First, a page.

In-app purchases work because they get players in the heat of the moment when they need just one more life, or just one more move to complete a level. In some cases, spending a dollar to get to the next level seems innocuous, until you realize that you could spend ten or twenty dollars in a single game session; all this to play a “free” app.

Keeping in-app purchases under control

The problem with IAPs is that your kids can spend a lot of your money on them, if they use your iTunes Store account and are allowed to make purchases. A common scenario is a busy parent who is asked to enter their password for something a child wants to download. If you don’t take the time to ask what your son or daughter is downloading, and just enter your password, you may find that you’ve spent the price of a nice dinner.

You should check the Require Password setting in iOS’s and macOS’s Restrictions. This is the time limit that allows a user to re-download another item, or an in-app purchase, after an iTunes Store password has been entered, even for a free game. By default, this is 15 minutes, but you might want to lower it to prevent your child from downloading IAPs right after they’ve asked you to enter your password. You can also restrict in-app purchases entirely, if you wish.

We’ve told you how to set up parental controls and restrictions on macOS and iOS, and there is one setting in Screen Time to allow or prevent in-app purchases, in addition to the Require Password setting mentioned just above. This can ensure that your kids don’t spend hundreds of dollars buying coins for a game without realizing what they’re spending. In-app purchases are generally well explained—Apple requires this—but young children, who don’t realize the value of money, may just tap a button to get extras in a game, not realizing how much money they’ve spent.

In-app purchases aren’t entirely a bad thing, but these games are designed to generate large amounts of money through small, spur-of-the-moment payments. Be aware of what this means so you can keep your kids from spending too much.

Keep an eye on your subscriptions

There are many legitimate apps that sell on a subscription basis. More and more developers are doing this because it allows them to receive recurring revenue without having to release new apps on the App Store. Since Apple doesn’t allow developers to offer discounted upgrades for existing users, developers find it hard to get users to buy a completely different app, often similar to an older app with a new version number. They also cannot tell users about new versions, so subscriptions are the only way they can afford to keep improving apps.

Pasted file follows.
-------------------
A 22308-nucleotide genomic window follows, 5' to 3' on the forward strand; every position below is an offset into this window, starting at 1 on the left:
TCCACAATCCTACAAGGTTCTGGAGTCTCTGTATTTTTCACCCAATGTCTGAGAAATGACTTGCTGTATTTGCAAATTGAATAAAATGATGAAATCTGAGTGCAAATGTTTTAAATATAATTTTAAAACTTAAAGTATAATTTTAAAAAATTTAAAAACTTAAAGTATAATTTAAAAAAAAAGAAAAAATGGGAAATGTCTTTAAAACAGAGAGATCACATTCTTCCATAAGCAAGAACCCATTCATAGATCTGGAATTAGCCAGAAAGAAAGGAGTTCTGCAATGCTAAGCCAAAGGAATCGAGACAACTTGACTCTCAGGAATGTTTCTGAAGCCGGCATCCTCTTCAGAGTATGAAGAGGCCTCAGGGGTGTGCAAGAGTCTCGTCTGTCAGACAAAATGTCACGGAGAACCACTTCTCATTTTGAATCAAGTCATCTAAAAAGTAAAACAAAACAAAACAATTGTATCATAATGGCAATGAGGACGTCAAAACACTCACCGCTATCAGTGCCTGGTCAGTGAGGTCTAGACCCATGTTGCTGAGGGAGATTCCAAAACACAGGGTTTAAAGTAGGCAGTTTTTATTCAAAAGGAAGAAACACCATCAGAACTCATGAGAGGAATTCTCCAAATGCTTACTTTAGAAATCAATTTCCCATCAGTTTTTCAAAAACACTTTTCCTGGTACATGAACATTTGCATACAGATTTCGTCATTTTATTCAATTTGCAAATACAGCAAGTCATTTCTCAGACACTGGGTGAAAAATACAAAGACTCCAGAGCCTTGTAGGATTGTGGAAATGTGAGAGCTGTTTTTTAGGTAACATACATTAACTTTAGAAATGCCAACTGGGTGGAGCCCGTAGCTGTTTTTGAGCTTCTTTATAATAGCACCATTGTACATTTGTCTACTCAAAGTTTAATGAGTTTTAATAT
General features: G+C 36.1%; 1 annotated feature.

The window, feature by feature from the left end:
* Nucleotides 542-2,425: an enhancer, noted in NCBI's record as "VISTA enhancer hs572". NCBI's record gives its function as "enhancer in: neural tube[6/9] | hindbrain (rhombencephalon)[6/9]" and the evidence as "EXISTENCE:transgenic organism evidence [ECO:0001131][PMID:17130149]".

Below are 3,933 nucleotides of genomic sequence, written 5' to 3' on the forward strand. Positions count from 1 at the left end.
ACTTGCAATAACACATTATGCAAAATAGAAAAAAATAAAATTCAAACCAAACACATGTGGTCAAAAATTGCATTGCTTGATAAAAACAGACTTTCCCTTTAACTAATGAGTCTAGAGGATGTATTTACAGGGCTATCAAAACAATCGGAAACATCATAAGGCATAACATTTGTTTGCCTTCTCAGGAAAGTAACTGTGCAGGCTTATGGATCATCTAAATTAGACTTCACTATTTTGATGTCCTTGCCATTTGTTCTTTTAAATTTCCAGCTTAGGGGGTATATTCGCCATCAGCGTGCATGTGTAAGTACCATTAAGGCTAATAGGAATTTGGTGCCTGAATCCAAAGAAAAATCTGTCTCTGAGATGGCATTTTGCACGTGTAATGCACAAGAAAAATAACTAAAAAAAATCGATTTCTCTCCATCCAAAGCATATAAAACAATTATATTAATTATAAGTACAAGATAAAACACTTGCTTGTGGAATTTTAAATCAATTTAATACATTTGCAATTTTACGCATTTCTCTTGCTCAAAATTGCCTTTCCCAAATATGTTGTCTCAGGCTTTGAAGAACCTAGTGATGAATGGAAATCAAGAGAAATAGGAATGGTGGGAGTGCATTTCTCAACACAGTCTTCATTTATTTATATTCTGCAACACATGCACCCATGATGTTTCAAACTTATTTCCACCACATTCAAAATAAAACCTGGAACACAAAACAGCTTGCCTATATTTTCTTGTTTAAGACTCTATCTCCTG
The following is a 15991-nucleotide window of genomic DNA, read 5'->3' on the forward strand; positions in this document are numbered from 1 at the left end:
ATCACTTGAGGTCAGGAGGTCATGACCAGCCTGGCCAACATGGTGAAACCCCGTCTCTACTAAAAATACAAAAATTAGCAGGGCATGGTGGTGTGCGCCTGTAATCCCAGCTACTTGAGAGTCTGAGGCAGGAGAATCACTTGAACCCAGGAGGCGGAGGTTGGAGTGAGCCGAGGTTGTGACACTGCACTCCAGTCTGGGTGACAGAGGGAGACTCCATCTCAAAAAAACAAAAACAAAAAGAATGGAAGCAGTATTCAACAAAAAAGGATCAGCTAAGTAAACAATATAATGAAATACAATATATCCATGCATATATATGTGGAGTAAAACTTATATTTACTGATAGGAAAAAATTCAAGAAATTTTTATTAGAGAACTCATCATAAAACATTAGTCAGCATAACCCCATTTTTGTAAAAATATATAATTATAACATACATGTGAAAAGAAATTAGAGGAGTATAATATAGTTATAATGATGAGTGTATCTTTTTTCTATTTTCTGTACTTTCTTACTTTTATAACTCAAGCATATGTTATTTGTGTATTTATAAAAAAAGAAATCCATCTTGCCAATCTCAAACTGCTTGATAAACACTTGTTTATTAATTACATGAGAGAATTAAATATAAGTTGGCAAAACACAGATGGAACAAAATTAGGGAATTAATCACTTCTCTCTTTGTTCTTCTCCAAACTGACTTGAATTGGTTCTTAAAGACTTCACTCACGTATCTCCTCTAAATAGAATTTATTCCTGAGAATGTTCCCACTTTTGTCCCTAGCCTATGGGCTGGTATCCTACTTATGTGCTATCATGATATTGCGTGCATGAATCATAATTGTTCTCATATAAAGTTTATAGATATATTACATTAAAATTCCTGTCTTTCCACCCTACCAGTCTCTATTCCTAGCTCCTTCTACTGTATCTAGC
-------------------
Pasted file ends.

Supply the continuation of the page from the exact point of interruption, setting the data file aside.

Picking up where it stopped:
In some cases, app subscriptions are necessary to use an app, and in others they provide access to additional features. There are many freemium apps that offer reduced features for free, and “pro” versions for a monthly or annual fee.

In addition, there are plenty of subscriptions to services, such as iCloud storage, Apple Music, Apple TV+, and others.

It’s not hard to check and manage your subscriptions on your Mac, iPhone, or iPad. This article, How to manage iTunes Store and App Store Subscriptions, explains how to do this.

It’s important to understand how app subscriptions work. They automatically auto-renew, and if you don’t cancel them within 24 hours of their expiration, they renew for the same term of the initial subscription. So if you’ve subscribed for a month, and forget to cancel in time, you’ll pay another month; if you’ve subscribed annually, however, you’ll pay another full year if you miss the deadline. You’ll still have access to the app or service until the end of the renewed term. If you’ve signed up for a free or discounted trial subscription, then you may lose access to that app or service as soon as you cancel it.

The new app economy is based on in-app purchases and subscriptions, and it’s important to understand how they work, how to ensure that your kids aren’t spending too much money, and how to cancel subscriptions when you no longer need them.

How can I learn more?

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About Kirk McElhearn

Kirk McElhearn writes about Apple products and more on his blog Kirkville. He is co-host of the Intego Mac Podcast, as well as several other podcasts, and is a regular contributor to The Mac Security Blog, TidBITS, and several other websites and publications. Kirk has written more than two dozen books, including Take Control books about Apple's media apps, Scrivener, and LaunchBar. Follow him on Twitter at @mcelhearn. View all posts by Kirk McElhearn →